Like when we went into a post office and asked for an ATM that worked with international debit cards. “That lady just thanked me about seven times. All I did was ask for directions!”

Or there was the PA announcement we heard in a grocery store that went on for about a full minute. “...all he was saying was thanking the customers for coming in and taking time out of their busy schedules for coming into the store. That was it. That was the only reason they made an announcement over the loudspeakers.”

Then there was what started happening when we got off our first subway. Keep in mind that we'd both just been in Shanghai, where if you want to get anywhere in a subway station, you put your head down, your elbows up, and act like a bowling ball. It seems people there wouldn't even notice if you knocked them flat on their back, or if they knocked you on yours. In Osaka, we got off a subway, passing two businessmen on our right, stopped, looked at each other, and said in unison, “...they waited for us!” It's a new country.

Being courteous here in Japan is a big deal. If you translate some of the simple exchanges you have every day into English word for word, the look ridiculous just because of many times the words “pardon me,” “please,” “sorry,” and “thank you very much” show up in every single sentence. Unlike Mandarin Chinese, Japanese does have a word that translates directly into “no,” but you'd never guess it based on everyday conversation because it's almost never used. It's just not a nice thing to say.

A lot of people I've met have told me that the courtesy feels masked. They think that anybody who makes that big a show of gratitude can't possibly mean it-- that it's all a fake veneer covering a repressed, depressed, highly stressed out and pressurized society that will never allow anyone to actually get close to them as a outsider, or even show any real happiness or kindness to each other, let alone to a foreigner. I don't buy it. Frankly, I think that kind of view is much more a reaction of westerners feeling uncomfortable in the face of people who say thank you so much more often than they do themselves.

There is definitely a strict set of rules you must follow if you want to be polite. Pick up food dishes and bring them close to your mouth when you eat. Always finish your rice if possible. Slurp your food loudly, especially soup (no, it's not a myth, they really do consider it a sign of appreciation here). Don't step over people's outstretched legs. Give and receive things, especially personal items like business cards, with both hands. Deny and downplay all compliments. Those are just the basics, I haven't even touched on how many degrees to bow in different situations or what you're supposed to say when. The list of differences is so long that it can really intimidate people. I think that's where a lot of the talk of a cold, untouchable society comes from. But if you think about it, we come from a culture with something to say when you burp, something to say when someone else sneezes, something to say when you want to get up from a meal, rules about when you can start eating (after how many people have been served), an order about which gender or age yields seats, or opens doors, or carries things, and a lot more besides. Most of these specific rules don't exist in Japan. So I have a hard time calling anything about their system of etiquette rigid or byzantine. It's just different.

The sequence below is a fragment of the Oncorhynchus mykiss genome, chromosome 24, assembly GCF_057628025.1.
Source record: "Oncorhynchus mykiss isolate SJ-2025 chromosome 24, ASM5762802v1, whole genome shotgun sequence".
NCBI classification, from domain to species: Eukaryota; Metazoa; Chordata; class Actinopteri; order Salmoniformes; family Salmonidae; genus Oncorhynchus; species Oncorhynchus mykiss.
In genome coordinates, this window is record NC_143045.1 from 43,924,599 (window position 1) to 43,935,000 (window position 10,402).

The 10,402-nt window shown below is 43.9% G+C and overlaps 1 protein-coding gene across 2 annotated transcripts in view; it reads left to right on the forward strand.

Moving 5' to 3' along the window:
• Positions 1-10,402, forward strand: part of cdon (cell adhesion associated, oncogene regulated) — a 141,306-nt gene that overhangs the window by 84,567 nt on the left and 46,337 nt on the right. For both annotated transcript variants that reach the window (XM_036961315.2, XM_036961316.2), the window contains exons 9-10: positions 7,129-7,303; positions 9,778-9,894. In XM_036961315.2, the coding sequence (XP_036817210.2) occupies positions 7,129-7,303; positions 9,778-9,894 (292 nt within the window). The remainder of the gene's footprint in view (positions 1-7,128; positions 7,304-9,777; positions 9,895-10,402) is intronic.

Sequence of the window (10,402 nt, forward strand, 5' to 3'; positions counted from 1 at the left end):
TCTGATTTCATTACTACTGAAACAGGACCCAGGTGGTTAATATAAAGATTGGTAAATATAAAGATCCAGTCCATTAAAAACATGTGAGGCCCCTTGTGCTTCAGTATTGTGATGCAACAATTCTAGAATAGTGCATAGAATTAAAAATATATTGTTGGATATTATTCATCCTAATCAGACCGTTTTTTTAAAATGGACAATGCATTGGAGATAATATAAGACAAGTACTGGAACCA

As for acceptance, even little gestures make me feel like Japanese people aren't just polite, they're actually quite nice and friendly. Things like when I bought a couple small cakes from a traditional sweet shop, and when I tried to thank the lady in Japanese, she gave me a huge smile and tossed in a pack of cinnamon mochi for free. Or when I bought a prepackaged tempura lunch from a convenience store and pointed to chopsticks instead of a fork, the clerk pumped her fist in the air and said “Gambate!” or “go for it”! I can tell that people are more shy here (there are jokes about how Japanese guys have turned “vegetarian,” because they're too shy to go “hunting” and actually ask a girl out), but I've been spontaneously invited into three people's homes now in about four days. I'm don't think I'm doing anything special to make this happen, it's just what the people here will do.

As long as we're talking about stereotypes, I will tell you about one that's true. First of all, I find this to be true across China as well as Japan, but Japanese people do work very very hard. Officially, most work 9-5 jobs. But from what they've told me the reality is they usually work at least 70 hours a week. They are paid overtime, but because of project deadlines and general culture, they don't have the option to go home at 5:30. They earn enough money this way to deal with the high cost of living, (a simple bowl of plain Udon noodles in Kyoto can cost more than eight times as much as a plate of Chow Mian fried noodles with pork, egg, and veggies in Shanghai). But it comes at the cost of sleep, time with family, and often health.